By Pat Fry
Committees of Correspondence for Democracy and Socialism
Oct 18, 2014 – The fight for a $15 minimum hourly wage escalated in the streets of New York City Oct 17 with several hundred union and community allies demanding the right to organize and a living wage.
The two largest retail workers’ unions joined forces in support of organizing drives at Walmart, a campaign supported by the UFCW and Zara’s, a national women’s clothing store chain, where workers are organizing a union of the RWDSU.
The march in midtown Manhattan stopped at Zara’s across from Bloomingdale’s Dept Store whose workers are represented by RWDSU and delivered petitions to management in support of the union campaign.
The protesters then marched to the Park Avenue address of Alice Walton, heiress to the Walmart fortune – worth an estimated $35 billion. In front of Walton’s posh penthouse building, protesters chanted, “Alice, Alice, You Can’t Hide – We Can See Your Greedy Side.”
A delegation attempted to deliver 1,600 signatures on a petition in support of Walmart workers. Then in planned civil disobedience several workers and supporters sat in the street until they were taken away by police.
The campaign now is gearing up for another Black Friday protest at Walmart stores around the country on Nov. 28, the biggest shopping day of the year “to hold Walmart and the Walton family publicly accountable for their poor treatment of Walmart workers!”
By Carla Murphy
Colorlines via Portside Labor
Oct 2, 2014 – Back in 1999, Victor Narro co-organized* up to 100 Los Angeles-based day laborers—mainly Latino and many undocumented—to attend the AFL-CIO convention, the nation’s largest labor gathering. Now, he admits, they were all a little naïve. Without affiliate status, the group learned at the entrance that they could not share the hall with the representatives of 12 million union workers. “We felt like, ‘Why would [certain] workers not be allowed into the AFL-CIO convention?’,” Narro says.
What Narro, who is now a project director at the UCLA Labor Center, recalls more vividly though, is the unofficial greeting: A grip of ironworkers and others in the construction trade formed and, “basically told us we had no business being there. We’re not a union. We take away union jobs.” Echoing a sentiment shared by many working people of color today, Narro says, “We felt that we were not part of the labor movement.” The last decade has given Narro hope however that an unprecedented all-workers movement, not just a union member-only movement, could one day become a reality.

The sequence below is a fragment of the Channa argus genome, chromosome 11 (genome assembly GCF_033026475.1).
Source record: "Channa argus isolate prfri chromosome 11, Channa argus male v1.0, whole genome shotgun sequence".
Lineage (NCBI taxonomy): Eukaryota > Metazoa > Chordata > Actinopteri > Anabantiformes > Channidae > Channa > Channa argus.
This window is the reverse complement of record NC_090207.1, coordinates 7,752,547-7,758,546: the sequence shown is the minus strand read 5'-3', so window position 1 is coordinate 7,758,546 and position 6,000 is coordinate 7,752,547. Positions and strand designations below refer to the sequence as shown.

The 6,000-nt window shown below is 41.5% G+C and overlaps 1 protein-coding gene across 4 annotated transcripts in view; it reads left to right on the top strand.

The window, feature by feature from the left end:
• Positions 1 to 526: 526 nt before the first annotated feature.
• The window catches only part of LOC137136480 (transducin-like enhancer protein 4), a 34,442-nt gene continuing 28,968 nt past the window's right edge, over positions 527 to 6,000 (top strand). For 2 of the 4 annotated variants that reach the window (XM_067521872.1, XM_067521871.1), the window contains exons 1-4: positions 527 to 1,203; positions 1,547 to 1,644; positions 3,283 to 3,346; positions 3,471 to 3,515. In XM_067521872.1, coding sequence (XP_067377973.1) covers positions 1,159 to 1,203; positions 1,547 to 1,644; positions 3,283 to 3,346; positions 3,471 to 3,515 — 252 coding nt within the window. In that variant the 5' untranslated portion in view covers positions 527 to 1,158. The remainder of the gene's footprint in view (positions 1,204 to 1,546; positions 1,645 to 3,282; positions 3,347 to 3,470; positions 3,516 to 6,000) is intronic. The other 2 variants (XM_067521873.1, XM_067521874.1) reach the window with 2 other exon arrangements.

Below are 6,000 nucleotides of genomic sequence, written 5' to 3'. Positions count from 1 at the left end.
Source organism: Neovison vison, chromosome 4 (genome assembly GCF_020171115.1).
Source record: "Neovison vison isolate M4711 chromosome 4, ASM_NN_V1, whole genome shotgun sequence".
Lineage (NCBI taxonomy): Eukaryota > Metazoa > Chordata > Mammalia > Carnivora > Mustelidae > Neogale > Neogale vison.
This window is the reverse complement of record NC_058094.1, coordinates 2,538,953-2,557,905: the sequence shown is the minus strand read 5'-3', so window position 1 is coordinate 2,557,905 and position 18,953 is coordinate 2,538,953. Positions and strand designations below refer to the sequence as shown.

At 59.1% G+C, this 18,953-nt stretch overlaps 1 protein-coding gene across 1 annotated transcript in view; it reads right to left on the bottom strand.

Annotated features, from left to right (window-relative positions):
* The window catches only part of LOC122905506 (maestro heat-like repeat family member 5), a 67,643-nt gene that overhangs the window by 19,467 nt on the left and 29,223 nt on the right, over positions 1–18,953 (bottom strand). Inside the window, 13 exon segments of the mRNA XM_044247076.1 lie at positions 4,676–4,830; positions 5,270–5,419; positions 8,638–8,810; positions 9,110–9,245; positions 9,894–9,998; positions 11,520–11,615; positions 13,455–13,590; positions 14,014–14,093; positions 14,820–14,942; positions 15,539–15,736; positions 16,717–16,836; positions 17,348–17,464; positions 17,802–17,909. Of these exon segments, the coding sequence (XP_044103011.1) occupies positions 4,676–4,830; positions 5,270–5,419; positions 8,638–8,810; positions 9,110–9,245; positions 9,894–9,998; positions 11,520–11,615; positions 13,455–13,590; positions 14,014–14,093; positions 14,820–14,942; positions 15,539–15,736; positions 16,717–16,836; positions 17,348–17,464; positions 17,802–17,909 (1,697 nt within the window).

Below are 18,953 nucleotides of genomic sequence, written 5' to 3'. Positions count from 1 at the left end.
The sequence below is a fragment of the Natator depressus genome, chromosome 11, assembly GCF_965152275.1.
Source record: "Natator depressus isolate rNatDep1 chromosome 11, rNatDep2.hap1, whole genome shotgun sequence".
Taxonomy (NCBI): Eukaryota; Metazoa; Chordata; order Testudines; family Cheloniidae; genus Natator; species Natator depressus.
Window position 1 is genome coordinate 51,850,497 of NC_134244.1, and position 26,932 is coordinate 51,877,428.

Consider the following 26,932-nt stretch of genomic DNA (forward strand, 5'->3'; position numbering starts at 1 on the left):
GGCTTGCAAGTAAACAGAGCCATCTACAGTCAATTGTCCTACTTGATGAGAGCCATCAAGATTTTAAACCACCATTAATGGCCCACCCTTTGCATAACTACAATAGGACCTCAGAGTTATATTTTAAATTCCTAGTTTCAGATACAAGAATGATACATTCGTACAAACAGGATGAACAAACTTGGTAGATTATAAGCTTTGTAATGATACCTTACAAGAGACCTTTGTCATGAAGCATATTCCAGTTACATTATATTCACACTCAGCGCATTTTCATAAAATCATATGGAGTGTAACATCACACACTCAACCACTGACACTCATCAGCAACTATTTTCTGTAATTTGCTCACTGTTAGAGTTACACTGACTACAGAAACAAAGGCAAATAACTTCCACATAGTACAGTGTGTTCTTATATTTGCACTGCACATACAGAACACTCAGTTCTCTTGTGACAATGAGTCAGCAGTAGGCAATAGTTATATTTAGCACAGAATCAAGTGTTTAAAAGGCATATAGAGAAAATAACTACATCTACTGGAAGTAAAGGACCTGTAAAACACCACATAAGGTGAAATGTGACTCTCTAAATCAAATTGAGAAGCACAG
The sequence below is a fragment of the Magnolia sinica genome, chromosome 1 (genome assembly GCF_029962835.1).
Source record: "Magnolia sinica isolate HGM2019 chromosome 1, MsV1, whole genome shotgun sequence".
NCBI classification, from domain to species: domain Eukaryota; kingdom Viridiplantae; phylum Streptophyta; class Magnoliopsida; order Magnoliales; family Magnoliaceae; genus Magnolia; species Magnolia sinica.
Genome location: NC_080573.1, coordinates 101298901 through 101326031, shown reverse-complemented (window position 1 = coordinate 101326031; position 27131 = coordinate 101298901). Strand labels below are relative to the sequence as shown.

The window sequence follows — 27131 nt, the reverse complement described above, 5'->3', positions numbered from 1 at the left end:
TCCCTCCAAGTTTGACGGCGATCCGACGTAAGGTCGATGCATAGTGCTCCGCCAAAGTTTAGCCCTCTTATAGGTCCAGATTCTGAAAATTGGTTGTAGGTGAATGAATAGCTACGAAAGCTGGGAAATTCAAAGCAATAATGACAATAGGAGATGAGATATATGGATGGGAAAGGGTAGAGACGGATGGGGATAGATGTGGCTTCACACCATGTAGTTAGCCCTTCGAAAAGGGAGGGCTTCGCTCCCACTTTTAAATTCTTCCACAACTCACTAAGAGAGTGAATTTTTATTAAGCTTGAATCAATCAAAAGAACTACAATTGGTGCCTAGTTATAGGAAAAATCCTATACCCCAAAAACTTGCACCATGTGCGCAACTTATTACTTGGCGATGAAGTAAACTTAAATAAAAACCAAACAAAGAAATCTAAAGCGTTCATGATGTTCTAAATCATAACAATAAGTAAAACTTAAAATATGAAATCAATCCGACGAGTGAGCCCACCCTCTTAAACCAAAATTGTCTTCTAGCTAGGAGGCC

There are signs that traditional labor leadership, if not its dwindling white male rank and file, is taking steps to better include workers of color. Not only has it recognized the growing strength of alt-labor  models like those built over the last 15 years by veteran organizer Narro. It’s slowly beginning to address the racial justice concerns of workers of color, too.
The latest indicator, labor observers say, was provoked by Michael Brown’s killing in Ferguson. It came three weeks ago in the form of a little-publicized but powerful speech  by AFL-CIO president Richard Trumka. During his remarks Trumka—a former mine worker from western Pennsylvania—urged the mostly white audience attending their St. Louis convention to honestly tackle racism. “We cannot wash our hands of these issues,” he said, before recounting how local labor had instigated a 1917 pogrom against African-American migrants in St. Louis. “Racism is part of our inheritance as Americans. Every city, every state and every region of this country has its own deep history with racism. And so does the labor movement.”
After watching Trumka’s speech on YouTube (his second on race ), Atlanta-based organizer Tamieka Atkins says she is more inclined to count herself as part of the labor movement. “I generally say that I belong to the domestic workers movement—or the workers rights movement because I haven’t felt represented by labor,” says Atkins, director of the first and largely African-American chapter  of the Latina and immigrant National Domestic Workers Alliance. As a sign of their growing strength, the 10,000-member alliance boasts a newly announced MacArthur “genius” grant winner in Ai-Jen Poo and domestic workers’ bills of rights wins in four states.
By Todd Richmond and Steve Karnowski
Oct. 9, 2014 – MADISON, Wis. (AP) — The U.S. Supreme Court on Thursday blocked Wisconsin from implementing a law requiring voters to present photo IDs, overturning a lower court decision that would have put the law in place for the November election.
The 7th U.S. Circuit Court of Appeals declared the law constitutional on Monday. The following day, the American Civil Liberties Union and the Advancement Project filed an emergency request asking the Supreme Court to block the ruling.
On Thursday night the U.S. Supreme Court issued a one-page order that vacated the appeals court ruling pending further proceedings. Justices Samuel Alito, Antonin Scalia and Clarence Thomas dissented, saying the application should have been denied because there was no indication that the 7th Circuit had demonstrably erred.
"Obviously we’re thrilled that people are going to be able to vote in this election," said Molly Collins, associate director for the ACLU of Wisconsin.
The ACLU, the Advancement Project and their allies now have 90 days to file a formal petition asking the Supreme Court to take up the case, Collins said, noting that the deadline lies well beyond Election Day so the law can’t be reinstated by Nov. 4.